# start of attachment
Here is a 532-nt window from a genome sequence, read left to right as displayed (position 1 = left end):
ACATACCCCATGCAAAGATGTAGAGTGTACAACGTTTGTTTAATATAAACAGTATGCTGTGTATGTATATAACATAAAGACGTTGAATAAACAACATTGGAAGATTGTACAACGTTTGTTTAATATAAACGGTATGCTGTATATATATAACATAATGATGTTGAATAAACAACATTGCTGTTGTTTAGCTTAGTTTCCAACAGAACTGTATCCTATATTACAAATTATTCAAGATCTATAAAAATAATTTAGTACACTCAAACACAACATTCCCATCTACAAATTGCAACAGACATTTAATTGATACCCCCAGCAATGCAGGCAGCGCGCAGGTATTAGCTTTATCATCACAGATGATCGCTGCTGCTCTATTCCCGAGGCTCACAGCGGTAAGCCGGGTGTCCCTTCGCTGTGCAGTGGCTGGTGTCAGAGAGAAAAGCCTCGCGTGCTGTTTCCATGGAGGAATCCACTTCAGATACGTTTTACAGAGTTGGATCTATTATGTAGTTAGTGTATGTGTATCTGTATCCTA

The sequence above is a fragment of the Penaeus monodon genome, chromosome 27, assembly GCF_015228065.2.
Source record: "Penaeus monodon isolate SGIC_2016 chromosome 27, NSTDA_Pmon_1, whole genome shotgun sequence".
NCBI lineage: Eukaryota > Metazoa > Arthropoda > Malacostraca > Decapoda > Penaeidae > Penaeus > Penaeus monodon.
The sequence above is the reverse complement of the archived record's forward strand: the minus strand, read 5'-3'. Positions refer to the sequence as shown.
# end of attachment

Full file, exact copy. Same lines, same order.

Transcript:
Here is a 532-nt window from a genome sequence, read left to right as displayed (position 1 = left end):
ACATACCCCATGCAAAGATGTAGAGTGTACAACGTTTGTTTAATATAAACAGTATGCTGTGTATGTATATAACATAAAGACGTTGAATAAACAACATTGGAAGATTGTACAACGTTTGTTTAATATAAACGGTATGCTGTATATATATAACATAATGATGTTGAATAAACAACATTGCTGTTGTTTAGCTTAGTTTCCAACAGAACTGTATCCTATATTACAAATTATTCAAGATCTATAAAAATAATTTAGTACACTCAAACACAACATTCCCATCTACAAATTGCAACAGACATTTAATTGATACCCCCAGCAATGCAGGCAGCGCGCAGGTATTAGCTTTATCATCACAGATGATCGCTGCTGCTCTATTCCCGAGGCTCACAGCGGTAAGCCGGGTGTCCCTTCGCTGTGCAGTGGCTGGTGTCAGAGAGAAAAGCCTCGCGTGCTGTTTCCATGGAGGAATCCACTTCAGATACGTTTTACAGAGTTGGATCTATTATGTAGTTAGTGTATGTGTATCTGTATCCTA

The sequence above is a fragment of the Penaeus monodon genome, chromosome 27, assembly GCF_015228065.2.
Source record: "Penaeus monodon isolate SGIC_2016 chromosome 27, NSTDA_Pmon_1, whole genome shotgun sequence".
NCBI lineage: Eukaryota > Metazoa > Arthropoda > Malacostraca > Decapoda > Penaeidae > Penaeus > Penaeus monodon.
The sequence above is the reverse complement of the archived record's forward strand: the minus strand, read 5'-3'. Positions refer to the sequence as shown.